A point made by the author which I found particularly interesting (and which I also agree with) is that questions can act as a pretext to success or failure.  Whether part of a police interrogation or a doctor’s consultation, the presentation and subsequent interpretation of questions by an individual can ultimately play a huge part in the outcome of their situation.

However, whilst Hargie makes a valid point in regards to IRF (Initiation, Response and Follow-up) structures of questioning in classrooms, I have to admit that I disagree.  Whilst this method of questioning may still be in use in a small number of schools, it can be observed that simply regurgitating information learned by rote is becoming less common.  A number of teachers are now able to tailor questions in such a manner as to encourage discussion, questioning and instil deeper understanding of subject material within their pupils at any age.

It is also worth noting that Hargie poses the idea questions ‘playing a crucial role’ in learning and that such methods allow children to ‘make sense of their surroundings’.  This is subtly reflective of Piaget’s concept, where children take part in ‘accommodation’ of new knowledge so as to build a relevant ‘schema’ (ultimately as a result of questioning).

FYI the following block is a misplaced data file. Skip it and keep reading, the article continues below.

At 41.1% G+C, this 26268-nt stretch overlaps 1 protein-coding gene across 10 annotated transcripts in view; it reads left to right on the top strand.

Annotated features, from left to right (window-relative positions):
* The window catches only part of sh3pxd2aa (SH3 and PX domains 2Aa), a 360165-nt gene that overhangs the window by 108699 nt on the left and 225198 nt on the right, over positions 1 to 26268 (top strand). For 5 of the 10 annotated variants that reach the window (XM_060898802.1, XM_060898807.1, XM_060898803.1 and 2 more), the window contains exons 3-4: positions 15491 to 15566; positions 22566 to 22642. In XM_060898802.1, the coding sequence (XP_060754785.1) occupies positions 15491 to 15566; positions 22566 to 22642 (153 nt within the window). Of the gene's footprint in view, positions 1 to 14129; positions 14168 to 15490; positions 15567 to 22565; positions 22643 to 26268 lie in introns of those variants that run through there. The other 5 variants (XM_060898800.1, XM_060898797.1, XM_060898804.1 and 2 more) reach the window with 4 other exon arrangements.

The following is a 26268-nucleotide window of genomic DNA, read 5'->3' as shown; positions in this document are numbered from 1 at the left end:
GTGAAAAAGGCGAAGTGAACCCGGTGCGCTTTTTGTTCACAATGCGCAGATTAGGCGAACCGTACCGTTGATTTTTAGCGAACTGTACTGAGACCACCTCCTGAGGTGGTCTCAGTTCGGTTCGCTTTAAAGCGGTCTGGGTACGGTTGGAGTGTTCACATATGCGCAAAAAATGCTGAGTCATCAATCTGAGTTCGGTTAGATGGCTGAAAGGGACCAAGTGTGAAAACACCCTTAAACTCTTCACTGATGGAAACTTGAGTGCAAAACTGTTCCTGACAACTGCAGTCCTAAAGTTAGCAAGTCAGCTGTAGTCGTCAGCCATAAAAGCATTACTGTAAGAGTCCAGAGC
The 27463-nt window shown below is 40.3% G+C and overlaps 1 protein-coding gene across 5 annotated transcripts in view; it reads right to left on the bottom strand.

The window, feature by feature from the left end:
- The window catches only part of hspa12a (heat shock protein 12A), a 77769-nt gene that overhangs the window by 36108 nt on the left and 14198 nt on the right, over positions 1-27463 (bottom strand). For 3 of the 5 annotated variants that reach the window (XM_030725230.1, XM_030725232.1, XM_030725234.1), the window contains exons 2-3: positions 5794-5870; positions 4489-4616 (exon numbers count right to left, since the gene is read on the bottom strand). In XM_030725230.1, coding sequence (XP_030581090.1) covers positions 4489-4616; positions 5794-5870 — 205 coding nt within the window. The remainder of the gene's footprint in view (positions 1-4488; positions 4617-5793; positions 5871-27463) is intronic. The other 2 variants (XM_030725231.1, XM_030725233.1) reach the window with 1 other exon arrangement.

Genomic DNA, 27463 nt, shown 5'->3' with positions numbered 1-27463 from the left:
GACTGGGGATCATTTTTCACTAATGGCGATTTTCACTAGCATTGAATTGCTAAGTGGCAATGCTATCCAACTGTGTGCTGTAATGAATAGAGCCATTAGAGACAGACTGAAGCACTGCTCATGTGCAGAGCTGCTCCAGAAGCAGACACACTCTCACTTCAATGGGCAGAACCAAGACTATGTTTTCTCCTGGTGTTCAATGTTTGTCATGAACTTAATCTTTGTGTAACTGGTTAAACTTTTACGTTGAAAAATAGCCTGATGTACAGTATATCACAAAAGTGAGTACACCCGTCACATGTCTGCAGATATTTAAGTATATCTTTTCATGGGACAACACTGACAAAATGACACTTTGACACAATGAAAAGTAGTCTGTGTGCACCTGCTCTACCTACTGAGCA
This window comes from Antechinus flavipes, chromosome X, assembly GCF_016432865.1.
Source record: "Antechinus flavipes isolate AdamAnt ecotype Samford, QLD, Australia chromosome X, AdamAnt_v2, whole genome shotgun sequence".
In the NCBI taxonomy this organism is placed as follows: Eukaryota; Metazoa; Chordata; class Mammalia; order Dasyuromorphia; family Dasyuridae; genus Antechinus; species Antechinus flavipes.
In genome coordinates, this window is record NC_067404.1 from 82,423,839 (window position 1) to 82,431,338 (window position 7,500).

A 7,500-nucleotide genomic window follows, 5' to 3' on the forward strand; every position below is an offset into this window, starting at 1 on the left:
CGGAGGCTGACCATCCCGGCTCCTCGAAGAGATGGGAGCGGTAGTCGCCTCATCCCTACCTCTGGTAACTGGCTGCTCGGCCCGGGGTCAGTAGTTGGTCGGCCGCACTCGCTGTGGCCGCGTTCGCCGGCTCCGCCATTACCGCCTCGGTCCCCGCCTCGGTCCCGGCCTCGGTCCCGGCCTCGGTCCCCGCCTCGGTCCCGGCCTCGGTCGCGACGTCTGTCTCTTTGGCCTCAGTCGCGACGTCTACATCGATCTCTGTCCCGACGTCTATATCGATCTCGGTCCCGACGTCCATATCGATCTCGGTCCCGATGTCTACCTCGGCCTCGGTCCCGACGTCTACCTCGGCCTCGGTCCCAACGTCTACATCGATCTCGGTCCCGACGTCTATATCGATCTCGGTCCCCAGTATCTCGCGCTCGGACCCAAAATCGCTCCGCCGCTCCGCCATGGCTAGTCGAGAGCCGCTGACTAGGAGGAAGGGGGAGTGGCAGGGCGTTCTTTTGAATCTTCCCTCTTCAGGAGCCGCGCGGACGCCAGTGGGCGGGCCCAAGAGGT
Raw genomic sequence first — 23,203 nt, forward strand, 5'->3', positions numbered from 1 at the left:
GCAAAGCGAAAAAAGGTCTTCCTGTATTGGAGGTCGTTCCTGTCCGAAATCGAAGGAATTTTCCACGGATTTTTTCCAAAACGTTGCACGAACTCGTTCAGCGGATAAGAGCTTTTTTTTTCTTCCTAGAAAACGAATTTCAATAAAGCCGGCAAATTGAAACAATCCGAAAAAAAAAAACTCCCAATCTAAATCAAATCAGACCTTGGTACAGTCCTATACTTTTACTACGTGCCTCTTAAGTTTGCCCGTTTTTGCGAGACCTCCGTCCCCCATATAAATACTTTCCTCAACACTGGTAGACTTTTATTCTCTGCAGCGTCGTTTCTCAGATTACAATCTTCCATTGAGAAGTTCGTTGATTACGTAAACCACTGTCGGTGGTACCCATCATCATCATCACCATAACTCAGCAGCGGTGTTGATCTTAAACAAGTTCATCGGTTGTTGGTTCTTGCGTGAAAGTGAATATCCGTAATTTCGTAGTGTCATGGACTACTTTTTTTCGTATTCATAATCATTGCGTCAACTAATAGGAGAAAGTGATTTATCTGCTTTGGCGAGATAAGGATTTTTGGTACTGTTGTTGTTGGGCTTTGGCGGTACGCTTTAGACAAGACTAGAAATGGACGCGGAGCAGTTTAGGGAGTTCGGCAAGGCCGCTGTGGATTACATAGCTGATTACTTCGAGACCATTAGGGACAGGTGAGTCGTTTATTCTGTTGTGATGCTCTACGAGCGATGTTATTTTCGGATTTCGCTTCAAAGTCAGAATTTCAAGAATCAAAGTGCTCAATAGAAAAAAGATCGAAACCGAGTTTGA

Overall, the chapter was a fascinating insight into the complexity of questions and their pivotal role in everyday conversation, as well as their role in building understanding at any age.

 

References:

Hargie, O (2011) Skilled Interpersonal Communication: Research, Theory and Practice.  5th ed.  London: Routledge

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‘Finding out about others: the skill of questioning’, in Hargie, O. (2011) Skilled Interpersonal Communication: Research, Theory and Practice. 5th ed. London: Routledge.

Reading review: The main aim of the chapter was to emphasise and highlight the importance of questioning and how it may be used, in different situations, in an effective manner. The chapter provides many tips and examples of the ways teachers should ask questions to improve teaching and learning in the classroom. It also indicates … Continue reading “‘Finding out about others: the skill of questioning’, in Hargie, O. (2011) Skilled Interpersonal Communication: Research, Theory and Practice. 5th ed. London: Routledge.”

Reading review:

The main aim of the chapter was to emphasise and highlight the importance of questioning and how it may be used, in different situations, in an effective manner. The chapter provides many tips and examples of the ways teachers should ask questions to improve teaching and learning in the classroom. It also indicates what methods of questioning are frowned upon due to their limited or invasive nature.

 

There were many key themes within the chapter:

1.The purpose of questions

  • In a school setting, teachers usually ask questions to children to check that they have an understanding of what they have been taught.